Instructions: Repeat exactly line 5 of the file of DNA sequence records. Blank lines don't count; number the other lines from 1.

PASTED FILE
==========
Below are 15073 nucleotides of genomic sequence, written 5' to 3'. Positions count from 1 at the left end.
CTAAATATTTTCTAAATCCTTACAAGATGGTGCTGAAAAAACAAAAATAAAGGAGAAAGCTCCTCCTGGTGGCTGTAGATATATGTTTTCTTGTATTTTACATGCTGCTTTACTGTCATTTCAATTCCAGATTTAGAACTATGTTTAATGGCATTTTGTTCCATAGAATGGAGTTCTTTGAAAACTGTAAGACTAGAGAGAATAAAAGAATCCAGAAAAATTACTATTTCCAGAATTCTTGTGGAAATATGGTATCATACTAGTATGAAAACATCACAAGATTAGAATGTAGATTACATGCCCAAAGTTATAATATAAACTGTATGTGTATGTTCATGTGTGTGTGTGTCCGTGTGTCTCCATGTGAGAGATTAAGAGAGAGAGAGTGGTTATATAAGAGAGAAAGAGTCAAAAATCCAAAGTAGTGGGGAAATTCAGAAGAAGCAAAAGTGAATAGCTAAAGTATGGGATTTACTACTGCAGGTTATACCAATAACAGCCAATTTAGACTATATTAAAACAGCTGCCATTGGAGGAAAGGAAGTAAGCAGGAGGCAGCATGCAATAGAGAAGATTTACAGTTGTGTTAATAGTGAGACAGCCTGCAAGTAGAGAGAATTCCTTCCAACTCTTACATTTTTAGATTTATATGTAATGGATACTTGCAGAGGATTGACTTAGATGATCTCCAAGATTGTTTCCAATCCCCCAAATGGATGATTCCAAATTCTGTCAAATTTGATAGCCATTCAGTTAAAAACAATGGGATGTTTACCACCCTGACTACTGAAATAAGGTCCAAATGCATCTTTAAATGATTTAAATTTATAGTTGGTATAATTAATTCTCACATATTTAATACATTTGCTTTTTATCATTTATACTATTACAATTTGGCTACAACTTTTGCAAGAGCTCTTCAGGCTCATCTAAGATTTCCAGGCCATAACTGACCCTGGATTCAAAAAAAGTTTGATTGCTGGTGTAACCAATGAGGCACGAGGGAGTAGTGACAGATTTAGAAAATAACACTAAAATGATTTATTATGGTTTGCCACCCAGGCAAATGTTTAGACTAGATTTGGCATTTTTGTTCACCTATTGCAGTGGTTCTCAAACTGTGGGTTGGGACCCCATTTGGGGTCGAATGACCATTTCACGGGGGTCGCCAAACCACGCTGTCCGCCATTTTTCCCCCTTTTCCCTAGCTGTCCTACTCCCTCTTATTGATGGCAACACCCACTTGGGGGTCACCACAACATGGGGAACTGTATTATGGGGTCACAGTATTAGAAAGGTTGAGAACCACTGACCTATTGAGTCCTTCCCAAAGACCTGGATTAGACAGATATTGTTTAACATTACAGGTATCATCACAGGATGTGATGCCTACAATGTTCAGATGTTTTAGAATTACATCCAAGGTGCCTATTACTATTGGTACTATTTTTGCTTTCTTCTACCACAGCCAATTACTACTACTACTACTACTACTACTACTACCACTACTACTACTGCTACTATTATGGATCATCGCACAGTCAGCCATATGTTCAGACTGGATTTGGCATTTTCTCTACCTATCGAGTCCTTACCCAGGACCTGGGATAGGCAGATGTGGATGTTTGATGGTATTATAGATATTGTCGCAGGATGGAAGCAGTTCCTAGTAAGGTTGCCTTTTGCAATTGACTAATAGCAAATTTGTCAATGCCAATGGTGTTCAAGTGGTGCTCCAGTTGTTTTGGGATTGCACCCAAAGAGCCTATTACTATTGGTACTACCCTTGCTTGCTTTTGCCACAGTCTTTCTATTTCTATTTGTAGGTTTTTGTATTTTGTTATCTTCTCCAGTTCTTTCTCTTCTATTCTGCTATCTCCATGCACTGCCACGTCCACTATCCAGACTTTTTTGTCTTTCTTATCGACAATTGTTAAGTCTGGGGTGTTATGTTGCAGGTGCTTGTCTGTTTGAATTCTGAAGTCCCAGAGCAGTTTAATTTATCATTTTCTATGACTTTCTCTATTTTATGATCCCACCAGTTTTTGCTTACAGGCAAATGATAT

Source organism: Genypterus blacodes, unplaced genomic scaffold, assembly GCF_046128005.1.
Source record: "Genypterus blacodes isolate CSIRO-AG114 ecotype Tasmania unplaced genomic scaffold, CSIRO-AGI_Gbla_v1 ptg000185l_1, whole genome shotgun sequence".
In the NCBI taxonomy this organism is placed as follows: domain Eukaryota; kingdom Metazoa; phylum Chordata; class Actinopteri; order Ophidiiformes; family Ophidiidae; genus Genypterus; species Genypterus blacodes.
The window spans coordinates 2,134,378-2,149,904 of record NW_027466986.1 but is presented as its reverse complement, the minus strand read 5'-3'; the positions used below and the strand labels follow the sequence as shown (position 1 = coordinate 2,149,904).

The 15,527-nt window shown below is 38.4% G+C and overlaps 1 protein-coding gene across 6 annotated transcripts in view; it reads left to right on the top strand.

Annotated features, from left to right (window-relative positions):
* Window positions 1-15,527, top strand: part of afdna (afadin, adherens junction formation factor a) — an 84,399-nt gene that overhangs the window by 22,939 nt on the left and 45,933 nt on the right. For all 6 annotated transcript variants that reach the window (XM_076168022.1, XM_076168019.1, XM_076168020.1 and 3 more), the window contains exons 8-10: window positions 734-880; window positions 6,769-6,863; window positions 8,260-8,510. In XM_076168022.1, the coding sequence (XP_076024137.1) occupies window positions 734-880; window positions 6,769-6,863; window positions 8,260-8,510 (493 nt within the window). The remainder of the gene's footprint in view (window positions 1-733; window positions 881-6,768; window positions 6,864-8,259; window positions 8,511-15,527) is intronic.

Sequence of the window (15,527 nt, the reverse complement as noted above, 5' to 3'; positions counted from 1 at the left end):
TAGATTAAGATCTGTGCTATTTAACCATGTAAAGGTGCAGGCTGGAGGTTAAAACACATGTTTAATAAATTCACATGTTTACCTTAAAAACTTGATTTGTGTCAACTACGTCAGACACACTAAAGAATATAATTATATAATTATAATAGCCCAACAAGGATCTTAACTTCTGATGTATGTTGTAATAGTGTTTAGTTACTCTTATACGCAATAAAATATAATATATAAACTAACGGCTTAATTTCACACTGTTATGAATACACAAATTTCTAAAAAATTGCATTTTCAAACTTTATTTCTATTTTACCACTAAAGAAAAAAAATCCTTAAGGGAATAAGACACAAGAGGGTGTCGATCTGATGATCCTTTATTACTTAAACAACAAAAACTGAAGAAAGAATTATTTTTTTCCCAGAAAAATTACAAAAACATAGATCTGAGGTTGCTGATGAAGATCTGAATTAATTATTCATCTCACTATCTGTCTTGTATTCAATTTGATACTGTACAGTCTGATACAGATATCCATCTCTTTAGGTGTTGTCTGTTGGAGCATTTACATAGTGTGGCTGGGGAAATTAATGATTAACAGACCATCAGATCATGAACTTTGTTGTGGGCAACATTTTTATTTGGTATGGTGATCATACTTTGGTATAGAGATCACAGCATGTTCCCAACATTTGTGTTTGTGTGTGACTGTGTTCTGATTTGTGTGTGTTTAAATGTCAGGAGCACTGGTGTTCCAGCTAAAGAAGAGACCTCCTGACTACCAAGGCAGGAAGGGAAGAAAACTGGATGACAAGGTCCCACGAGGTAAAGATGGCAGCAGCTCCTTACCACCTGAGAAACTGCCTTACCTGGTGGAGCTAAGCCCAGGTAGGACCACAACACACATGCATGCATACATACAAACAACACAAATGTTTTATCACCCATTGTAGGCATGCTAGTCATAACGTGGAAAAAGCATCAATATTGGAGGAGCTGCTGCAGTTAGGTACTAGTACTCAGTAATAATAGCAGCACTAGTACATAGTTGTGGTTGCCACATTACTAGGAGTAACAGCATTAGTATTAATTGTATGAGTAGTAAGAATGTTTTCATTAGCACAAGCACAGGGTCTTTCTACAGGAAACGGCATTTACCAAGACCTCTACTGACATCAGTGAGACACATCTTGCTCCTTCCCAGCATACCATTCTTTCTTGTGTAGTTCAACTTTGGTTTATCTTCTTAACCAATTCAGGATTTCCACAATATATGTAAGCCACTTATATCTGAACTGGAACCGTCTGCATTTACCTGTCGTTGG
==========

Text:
In the NCBI taxonomy this organism is placed as follows: domain Eukaryota; kingdom Metazoa; phylum Chordata; class Actinopteri; order Ophidiiformes; family Ophidiidae; genus Genypterus; species Genypterus blacodes.